- The main reason for the 1.6 percentage point drop was a drop in energy costs.
- These figures do not provide strong enough evidence that the European Central Bank may consider pausing its rate hike cycle that began in July.
- The ECB raised rates by 50 basis points in March, bringing its key benchmark rate to 3%. However, it gave no indication of possible rate decisions in the coming months.
A market stall in Madrid, Spain. Analysts digest the latest inflation numbers outside the euro zone.
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Inflation in the euro zone eased significantly in March as energy prices continued to fall, while core spending hit an all-time high.
Core inflation for the 20-member bloc was 6.9% in March, according to preliminary Eurostat figures released on Friday. In comparison, in FebruaryHeadline inflation was 8.5%.
The main reason for this 1.6 percentage point drop was the drop in energy costs.
However, other parts of the inflation basket remain stubbornly high. Food prices contributed heavily to March’s overall inflation measure.
Core inflation – excluding volatile energy, food, alcohol and tobacco prices – rose slightly from the previous month. It reached an all-time high of 5.7% In March, it was 5.6% in February.
The figures do not provide strong enough evidence that the European Central Bank may consider pausing its rate hike cycle that began in July.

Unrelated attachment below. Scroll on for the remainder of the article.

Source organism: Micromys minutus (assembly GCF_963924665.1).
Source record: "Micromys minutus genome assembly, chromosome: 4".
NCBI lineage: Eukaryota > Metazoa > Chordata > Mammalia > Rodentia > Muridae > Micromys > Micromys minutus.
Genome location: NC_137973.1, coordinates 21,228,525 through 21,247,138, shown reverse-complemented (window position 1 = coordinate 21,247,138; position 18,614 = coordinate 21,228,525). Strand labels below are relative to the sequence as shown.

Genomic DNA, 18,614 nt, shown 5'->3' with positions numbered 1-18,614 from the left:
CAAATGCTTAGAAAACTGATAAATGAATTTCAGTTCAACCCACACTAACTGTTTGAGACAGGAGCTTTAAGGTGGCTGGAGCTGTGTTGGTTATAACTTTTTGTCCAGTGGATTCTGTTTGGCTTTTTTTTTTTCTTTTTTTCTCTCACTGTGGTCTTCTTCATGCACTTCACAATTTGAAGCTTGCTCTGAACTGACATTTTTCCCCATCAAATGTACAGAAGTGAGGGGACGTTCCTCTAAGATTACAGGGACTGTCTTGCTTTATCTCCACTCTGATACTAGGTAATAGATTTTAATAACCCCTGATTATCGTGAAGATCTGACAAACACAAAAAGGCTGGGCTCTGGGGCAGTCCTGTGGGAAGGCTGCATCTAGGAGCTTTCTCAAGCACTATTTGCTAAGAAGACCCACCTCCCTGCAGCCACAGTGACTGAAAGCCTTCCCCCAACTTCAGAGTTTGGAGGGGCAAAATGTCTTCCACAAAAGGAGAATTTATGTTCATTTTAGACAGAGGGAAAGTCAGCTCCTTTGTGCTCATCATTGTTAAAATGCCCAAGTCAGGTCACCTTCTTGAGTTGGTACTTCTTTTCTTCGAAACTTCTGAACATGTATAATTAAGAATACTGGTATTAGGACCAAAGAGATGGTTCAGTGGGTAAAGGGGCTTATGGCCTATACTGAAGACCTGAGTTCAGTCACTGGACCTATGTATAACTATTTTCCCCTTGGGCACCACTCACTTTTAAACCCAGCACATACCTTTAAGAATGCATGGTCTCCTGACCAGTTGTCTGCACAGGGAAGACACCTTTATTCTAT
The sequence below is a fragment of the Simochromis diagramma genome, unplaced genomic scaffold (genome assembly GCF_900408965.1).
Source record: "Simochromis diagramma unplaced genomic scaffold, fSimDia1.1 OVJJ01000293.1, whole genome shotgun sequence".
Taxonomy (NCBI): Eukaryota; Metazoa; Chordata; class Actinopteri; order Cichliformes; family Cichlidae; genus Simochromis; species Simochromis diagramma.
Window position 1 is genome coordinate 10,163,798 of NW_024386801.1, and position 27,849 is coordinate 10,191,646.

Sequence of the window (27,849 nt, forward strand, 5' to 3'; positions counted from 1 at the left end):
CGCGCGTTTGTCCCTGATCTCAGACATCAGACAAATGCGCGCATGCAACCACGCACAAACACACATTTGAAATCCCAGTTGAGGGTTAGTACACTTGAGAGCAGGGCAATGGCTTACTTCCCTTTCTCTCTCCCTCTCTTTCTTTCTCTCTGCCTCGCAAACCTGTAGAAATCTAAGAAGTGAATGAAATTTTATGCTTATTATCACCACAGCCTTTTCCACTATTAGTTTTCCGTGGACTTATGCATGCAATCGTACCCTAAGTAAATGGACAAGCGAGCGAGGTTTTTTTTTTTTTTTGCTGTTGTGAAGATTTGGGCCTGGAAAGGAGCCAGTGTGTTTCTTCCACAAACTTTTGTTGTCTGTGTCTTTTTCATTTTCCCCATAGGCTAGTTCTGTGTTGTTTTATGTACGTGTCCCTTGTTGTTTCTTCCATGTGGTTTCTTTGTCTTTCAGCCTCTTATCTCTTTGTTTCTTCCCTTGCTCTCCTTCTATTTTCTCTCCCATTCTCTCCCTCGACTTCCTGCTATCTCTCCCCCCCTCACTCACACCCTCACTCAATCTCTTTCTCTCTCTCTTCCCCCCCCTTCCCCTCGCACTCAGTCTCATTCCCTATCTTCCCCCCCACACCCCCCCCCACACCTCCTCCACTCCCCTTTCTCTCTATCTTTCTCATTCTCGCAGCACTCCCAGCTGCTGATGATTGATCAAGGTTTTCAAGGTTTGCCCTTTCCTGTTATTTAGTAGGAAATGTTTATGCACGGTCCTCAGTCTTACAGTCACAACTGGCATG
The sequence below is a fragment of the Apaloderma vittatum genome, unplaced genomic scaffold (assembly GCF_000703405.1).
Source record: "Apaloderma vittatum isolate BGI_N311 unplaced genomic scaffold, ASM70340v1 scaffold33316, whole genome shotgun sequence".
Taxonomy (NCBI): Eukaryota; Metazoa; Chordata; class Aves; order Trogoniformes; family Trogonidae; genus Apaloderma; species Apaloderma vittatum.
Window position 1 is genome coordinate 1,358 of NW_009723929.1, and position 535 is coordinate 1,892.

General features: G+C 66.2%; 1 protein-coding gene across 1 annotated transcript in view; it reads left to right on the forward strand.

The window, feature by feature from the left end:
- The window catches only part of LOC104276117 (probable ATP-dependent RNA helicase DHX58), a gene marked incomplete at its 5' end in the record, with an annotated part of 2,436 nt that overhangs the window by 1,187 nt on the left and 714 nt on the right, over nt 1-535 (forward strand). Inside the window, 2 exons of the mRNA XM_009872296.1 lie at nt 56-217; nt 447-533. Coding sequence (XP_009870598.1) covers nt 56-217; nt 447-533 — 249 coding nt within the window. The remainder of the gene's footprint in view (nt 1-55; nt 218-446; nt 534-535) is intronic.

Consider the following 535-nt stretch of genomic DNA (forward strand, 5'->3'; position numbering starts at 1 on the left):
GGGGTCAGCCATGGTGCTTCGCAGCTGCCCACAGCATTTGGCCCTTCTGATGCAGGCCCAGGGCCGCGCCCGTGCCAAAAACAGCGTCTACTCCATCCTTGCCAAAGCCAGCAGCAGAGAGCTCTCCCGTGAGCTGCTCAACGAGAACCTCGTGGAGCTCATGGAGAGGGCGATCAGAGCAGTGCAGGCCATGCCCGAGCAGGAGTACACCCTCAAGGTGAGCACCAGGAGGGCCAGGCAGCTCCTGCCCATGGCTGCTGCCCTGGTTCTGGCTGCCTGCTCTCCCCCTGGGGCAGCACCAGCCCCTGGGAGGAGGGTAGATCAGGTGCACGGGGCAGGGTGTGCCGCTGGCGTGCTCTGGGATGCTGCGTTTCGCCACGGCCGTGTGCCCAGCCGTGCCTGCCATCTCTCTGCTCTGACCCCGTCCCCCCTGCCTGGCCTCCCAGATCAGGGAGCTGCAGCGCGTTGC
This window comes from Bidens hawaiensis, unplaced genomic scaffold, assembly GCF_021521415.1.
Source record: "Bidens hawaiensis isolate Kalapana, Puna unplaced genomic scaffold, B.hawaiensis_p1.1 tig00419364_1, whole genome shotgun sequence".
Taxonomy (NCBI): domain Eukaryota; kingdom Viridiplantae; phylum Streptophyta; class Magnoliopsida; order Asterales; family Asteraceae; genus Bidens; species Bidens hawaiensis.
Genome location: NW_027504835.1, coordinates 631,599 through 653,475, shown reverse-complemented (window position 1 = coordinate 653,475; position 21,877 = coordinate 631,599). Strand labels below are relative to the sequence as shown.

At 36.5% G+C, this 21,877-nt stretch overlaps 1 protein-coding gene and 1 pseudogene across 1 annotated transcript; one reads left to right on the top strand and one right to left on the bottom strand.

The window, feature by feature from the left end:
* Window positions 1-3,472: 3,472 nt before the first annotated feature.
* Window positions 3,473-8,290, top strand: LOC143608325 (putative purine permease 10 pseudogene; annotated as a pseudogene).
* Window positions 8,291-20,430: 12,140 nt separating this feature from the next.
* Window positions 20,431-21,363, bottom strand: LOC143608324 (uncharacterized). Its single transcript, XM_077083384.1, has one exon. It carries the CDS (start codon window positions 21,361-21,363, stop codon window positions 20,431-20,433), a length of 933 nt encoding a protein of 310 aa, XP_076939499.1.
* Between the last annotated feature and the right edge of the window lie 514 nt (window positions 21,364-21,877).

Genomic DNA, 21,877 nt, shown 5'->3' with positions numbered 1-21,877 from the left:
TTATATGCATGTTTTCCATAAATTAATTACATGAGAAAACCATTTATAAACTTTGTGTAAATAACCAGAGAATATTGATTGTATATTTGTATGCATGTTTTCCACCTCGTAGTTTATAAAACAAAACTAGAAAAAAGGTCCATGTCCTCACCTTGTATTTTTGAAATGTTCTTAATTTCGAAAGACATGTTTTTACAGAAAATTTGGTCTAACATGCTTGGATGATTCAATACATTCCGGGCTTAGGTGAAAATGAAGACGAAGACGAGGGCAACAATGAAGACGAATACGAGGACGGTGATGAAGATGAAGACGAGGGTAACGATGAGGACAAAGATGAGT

“Policymakers at the ECB will not read too much into the drop in inflation in March and will be more concerned with the key rate hitting a new record,” said Jack Allen-Reynolds, deputy chief eurozone economist at Capital Economics. In a note on Friday.
He said the ECB would keep raising rates even as the headline numbers eased.
ECB member Isabel Schnabel made the headlines on Thursday inflammation Started to ease, but core inflation is proving sticky.
While last year’s energy price increases spread rapidly across the economy, they are taking longer to dissipate, “and it’s not even clear that it’s going to be completely balanced in the sense that everything is going to drop,” he said. An event on Thursday, according to Reuters.
The ECB raised rates by 50 basis points in March, bringing its key benchmark rate to 3%. However, it gave no indication of possible rate decisions in the coming months.
The recent banking turmoil has raised questions about whether central banks are being too aggressive in moving interest rates to tackle inflation. ECB Chief Economist Philip Lane said that more interest rate hikes would be needed to counter higher inflation if instability in the bank were to ease.
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